Socialist Action
1983-1984

This newspaper was published by the Socialist Action in Britain starting in 1983. The group was founded in 1982 when the International Marxist Group entered the Labour Party and changed its name to the Socialist League. It became generally known by the name of its publication, Socialist Action, which first appeared on 16 March 1983.. The group organised around the newspaper, but also had a bookshop The Other Bookshop, in Islington, as well as a printing press, Lithoprint Ltd, in Stoke Newington, which it still owns.

In September 1983, assuming that the Labour Party's actions against the Militant group would extend to Socialist Action as well, the group decided to disappear from public view, closing down the bookshop, and taking other measures to guarantee invisibility. Members were assigned pen names, and after the closure of the bookshop met in an assortment of pubs.. The group adopted an entryist strategy "to protect members from any potential Militant-style purge"..

By the mid-1980s, the group had around 500 members. Working with increasing secrecy in the Labour Party, often under the auspices of other apparently independent organisations, its members became supporters of Ken Livingstone and the Campaign Group of Labour MPs.

The group's character changed in a wave of splits in the mid-1980s, beginning in 1985 when a minority, led by Phil Hearse, Dave Packer, Davy Jones, and Jane Kelly formed the International Group, whose members were recognised by the International as remaining individual members. In 1987 the International Group merged with the Socialist Group to form the International Socialist Group and publish Socialist Outlook. The remaining majority of the Socialist League consisted of two currents. One, led by Brian Grogan, was part of the Pathfinder tendency led by the Socialist Workers Party (United States). The Grogan current was expelled by the Central Committee led by John Ross, and became the Communist League (UK, 1988).

The remainder of the group drew pessimistic conclusions from the fall of the Stalinist regimes in the Soviet Union and Eastern Europe. It continued to define itself as a Trotskyist group. It considers the Soviet model to have been preferable to capitalism for the working class, but it has always criticised that model for its bureaucratic and undemocratic features, accepting Trotsky's definition of the USSR as a degenerated workers' state. Socialist Action participated in the 1989 and 1990 Fourth International Youth Summer Camps but suffered another split after the 1991 World Congress. Small groups of Socialist Action members regularly resigned and joined the International Group, and its successor, the International Socialist Group, between the original split in 1985 and the 1991. At the 1991 World Congress of the Fourth International, the group was given equal status within the International with the International Socialist Group. At the 1995 world congress the ISG replaced Socialist Action as the British section.

These issues of Socialist Action scanned from original copies by the Red Mole Rising Project.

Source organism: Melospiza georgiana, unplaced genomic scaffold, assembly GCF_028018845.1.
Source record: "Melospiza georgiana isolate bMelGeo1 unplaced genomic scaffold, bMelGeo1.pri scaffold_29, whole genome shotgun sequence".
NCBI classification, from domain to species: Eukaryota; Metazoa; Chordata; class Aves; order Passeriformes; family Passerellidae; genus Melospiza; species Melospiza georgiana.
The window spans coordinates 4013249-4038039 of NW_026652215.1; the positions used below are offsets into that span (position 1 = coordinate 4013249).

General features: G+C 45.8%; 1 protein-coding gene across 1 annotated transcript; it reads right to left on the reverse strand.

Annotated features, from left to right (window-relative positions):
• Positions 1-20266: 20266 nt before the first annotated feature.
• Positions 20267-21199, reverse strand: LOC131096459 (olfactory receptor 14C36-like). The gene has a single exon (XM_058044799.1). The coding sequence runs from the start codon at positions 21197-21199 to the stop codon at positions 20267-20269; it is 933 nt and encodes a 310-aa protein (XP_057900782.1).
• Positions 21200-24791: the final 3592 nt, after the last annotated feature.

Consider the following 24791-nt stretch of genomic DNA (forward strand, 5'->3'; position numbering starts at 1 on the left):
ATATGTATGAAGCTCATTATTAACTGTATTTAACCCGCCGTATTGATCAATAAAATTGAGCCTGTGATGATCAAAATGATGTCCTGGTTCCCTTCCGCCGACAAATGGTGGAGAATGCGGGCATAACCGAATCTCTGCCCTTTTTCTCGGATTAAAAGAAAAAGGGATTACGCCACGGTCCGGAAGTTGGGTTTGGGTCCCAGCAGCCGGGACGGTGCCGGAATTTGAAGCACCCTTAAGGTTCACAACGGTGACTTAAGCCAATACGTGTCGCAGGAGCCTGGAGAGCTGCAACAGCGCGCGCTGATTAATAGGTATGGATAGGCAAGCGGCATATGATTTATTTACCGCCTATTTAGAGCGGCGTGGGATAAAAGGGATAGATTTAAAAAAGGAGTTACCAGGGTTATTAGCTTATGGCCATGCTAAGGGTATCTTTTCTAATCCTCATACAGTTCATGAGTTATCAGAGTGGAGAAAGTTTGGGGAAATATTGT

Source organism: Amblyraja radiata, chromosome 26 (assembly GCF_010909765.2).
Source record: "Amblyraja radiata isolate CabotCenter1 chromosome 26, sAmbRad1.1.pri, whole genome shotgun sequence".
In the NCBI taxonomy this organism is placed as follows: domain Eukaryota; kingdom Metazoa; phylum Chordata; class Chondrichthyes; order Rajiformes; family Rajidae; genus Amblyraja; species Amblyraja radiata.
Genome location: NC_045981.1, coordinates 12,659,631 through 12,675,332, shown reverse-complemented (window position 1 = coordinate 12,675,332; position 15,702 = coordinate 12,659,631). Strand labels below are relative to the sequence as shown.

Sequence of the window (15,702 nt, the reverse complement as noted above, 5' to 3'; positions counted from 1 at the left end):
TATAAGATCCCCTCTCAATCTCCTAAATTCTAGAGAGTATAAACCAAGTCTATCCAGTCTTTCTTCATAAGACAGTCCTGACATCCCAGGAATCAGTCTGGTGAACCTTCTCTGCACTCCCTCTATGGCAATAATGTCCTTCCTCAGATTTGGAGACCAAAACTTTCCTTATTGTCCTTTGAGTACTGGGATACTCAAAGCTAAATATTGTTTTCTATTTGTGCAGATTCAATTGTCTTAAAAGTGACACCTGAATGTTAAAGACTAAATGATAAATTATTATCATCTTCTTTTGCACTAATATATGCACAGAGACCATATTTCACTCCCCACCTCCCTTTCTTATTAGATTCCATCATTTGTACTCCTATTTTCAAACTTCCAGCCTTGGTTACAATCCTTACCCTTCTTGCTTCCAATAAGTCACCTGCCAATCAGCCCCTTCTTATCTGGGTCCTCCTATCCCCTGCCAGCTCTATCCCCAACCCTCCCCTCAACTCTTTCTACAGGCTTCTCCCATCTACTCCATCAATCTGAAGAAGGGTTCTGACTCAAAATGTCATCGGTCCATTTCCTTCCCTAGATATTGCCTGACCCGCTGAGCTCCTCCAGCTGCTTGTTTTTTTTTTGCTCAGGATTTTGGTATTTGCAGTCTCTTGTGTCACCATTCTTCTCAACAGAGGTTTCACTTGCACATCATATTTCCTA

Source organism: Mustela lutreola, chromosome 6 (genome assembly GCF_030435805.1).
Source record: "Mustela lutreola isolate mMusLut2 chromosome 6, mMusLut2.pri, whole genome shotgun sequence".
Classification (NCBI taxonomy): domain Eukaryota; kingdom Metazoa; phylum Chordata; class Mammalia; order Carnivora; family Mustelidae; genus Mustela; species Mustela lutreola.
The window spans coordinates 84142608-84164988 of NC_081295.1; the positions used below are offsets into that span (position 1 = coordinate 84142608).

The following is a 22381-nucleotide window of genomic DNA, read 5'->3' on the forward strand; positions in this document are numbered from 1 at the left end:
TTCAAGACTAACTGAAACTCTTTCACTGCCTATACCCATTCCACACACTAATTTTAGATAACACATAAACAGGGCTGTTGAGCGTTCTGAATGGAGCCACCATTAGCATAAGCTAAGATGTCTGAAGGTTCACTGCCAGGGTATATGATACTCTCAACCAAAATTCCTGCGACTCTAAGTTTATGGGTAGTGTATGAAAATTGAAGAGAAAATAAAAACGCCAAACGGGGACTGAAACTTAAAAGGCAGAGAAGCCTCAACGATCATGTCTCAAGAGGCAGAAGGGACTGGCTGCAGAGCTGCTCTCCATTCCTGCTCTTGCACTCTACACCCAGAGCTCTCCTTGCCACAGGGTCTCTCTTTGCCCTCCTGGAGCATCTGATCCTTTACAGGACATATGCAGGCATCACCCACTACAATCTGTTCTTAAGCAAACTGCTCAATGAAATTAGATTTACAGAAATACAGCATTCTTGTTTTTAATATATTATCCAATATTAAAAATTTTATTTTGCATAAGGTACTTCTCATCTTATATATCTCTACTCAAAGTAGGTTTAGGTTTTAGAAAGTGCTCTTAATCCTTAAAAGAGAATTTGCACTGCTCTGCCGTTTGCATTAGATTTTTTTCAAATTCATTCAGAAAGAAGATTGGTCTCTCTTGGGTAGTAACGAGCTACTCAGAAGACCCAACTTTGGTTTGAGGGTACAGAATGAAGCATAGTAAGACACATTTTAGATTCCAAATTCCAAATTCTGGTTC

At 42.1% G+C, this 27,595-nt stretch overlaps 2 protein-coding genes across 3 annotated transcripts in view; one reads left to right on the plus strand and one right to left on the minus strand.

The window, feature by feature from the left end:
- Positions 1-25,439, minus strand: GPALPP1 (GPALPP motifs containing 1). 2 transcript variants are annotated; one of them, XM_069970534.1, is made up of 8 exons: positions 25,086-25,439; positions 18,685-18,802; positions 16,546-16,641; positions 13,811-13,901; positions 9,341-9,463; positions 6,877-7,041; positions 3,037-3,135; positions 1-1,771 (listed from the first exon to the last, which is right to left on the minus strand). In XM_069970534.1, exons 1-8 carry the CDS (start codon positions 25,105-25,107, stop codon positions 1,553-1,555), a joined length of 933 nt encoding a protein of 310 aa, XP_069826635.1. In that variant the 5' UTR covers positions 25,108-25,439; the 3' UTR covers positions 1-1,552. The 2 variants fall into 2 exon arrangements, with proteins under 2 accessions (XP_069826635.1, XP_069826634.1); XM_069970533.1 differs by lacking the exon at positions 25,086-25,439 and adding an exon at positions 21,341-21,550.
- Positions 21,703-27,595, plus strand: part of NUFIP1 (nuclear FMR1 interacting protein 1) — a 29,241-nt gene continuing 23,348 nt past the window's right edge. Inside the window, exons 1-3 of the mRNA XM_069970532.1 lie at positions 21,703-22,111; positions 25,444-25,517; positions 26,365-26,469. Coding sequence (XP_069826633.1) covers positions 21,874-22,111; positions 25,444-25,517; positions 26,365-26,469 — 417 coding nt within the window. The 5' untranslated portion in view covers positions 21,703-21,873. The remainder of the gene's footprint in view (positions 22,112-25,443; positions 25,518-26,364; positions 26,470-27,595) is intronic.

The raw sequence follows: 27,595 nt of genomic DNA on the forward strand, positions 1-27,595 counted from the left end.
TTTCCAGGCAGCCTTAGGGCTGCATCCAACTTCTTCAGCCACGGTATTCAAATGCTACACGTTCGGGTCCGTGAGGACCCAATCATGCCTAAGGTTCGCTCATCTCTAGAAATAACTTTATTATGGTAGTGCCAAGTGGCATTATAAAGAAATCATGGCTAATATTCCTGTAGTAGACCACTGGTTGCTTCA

Contents by Issue


Issue No. 1, March 18, 1983
Issue No. 2, March 25, 1983
Issue No. 3, April 1, 1983
Issue No. 4, April 8, 1983
Issue No. 5, April 16, 1983
Issue No. 6, April 22, 1983
Issue No. 7, April 28, 1983
Issue No. 8, May 6, 1983
Issue No. 9, May 13, 1983
Issue No. 10, May 20, 1983
Issue No. 11, May 27, 1983
Issue No. 12, June 3, 1983
Issue No. 13, June 10, 1983
Issue No. 14, June 17, 1983
Issue No. 15, June 24, 1983
Issue No. 16, July 1, 1983
Issue No. 17, July 8, 1983
Issue No. 18, July 15, 1983
Issue No. 19, July 22, 1983
Issue No. 20, July 29, 1983
No. 21, August 18, 1983
No. 22, August 22, 1983
No. 23, September 2, 1983
No. 24, September 9, 1983
No. 25, September 16, 1983
No. 26, September 23, 1983
No. 27, September 30, 1983
No. 28, October 7, 1983
No. 29, October 14, 1983
No. 30, October 21,1983
No. 31, October 30, 1983
No. 32, November 4, 1983
No. 33, November 11, 1983
Volume, No. 34, November 18, 1983
No. 35, November 25, 1983
No. 36, December 2,1983
No. 37, December 9, 1983
No. 38, December 16, 1983
No. 39, January 6, 1984
No. 40, January 13, 1984
No. 41, January 20, 1984
No. 42, January 27, 1984
Socialist Woman supplement August 1984.pdf No. 43, February 3, 1984
No. 44, February 10, 1984
No. 45, February 17, 1984
No. 46, February 24, 1984
No. 47, March 2, 1984
No. 48, March 9, 1984
No. 49, March 16, 1984
No. 50, March 23, 1984
No. 51, March 30, 1984
No. 52, April 6, 1984
No. 53, April 13, 1984
No. 54, April 20, 1984
No. 55, April 27, 1984
No. 56, May 4, 1984
No. 57, May 11, 1984
No. 58, May 18, 1984
No. 59, May 25, 1984
No. 60, June 1, 1984
No. 61, June 8, 1984
No. 62, June 15, 1984
No. 63, June 22, 1984
No. 64, June 29, 1984
No. 65, July 6, 1984
No. 67, July 27, 1984
No. 68, August 31, 1984
No. 69, September 14, 1984
No. 70, September 21, 1984
No. 71, September 28, 1984
No. 72, October 5, 1984
No. 73, October 12, 1984
No. 73a, October 19, 1984
No. 74, October 26, 1984
No. 76, November 2, 1984
No. 77, November 9,1984
No. 78, November 16, 1984
No. 79, November 23,1984
No. 80, November 30, 1984
No. 81, December 7, 1984
No. 82, December 14, 1984
No. 83, December 21, 1984
No. 84, January 11, 1985
No. 85, January, 18, 1985
No. 86, January 25, 1985
No. 87, February 1, 1985
No. 87, February 8, 1985
No. 88, February 15, 1985
No. 90, February 23, 1985
No. 91, March 1, 1985
No. 92, March 8, 1985
No. 93, March 15, 1985
No. 94, March 23, 1985
No. 95, March 30, 1985
No. 96, April 5, 1985
No. 97, April 12, 1985
No. 98, April 19, 1985
No. 99, April 28, 1985
No. 100, May 3, 1985
No. 100, May 3, 1985 Socialist Women Supplement

 


 

Last updated on 19 January 2017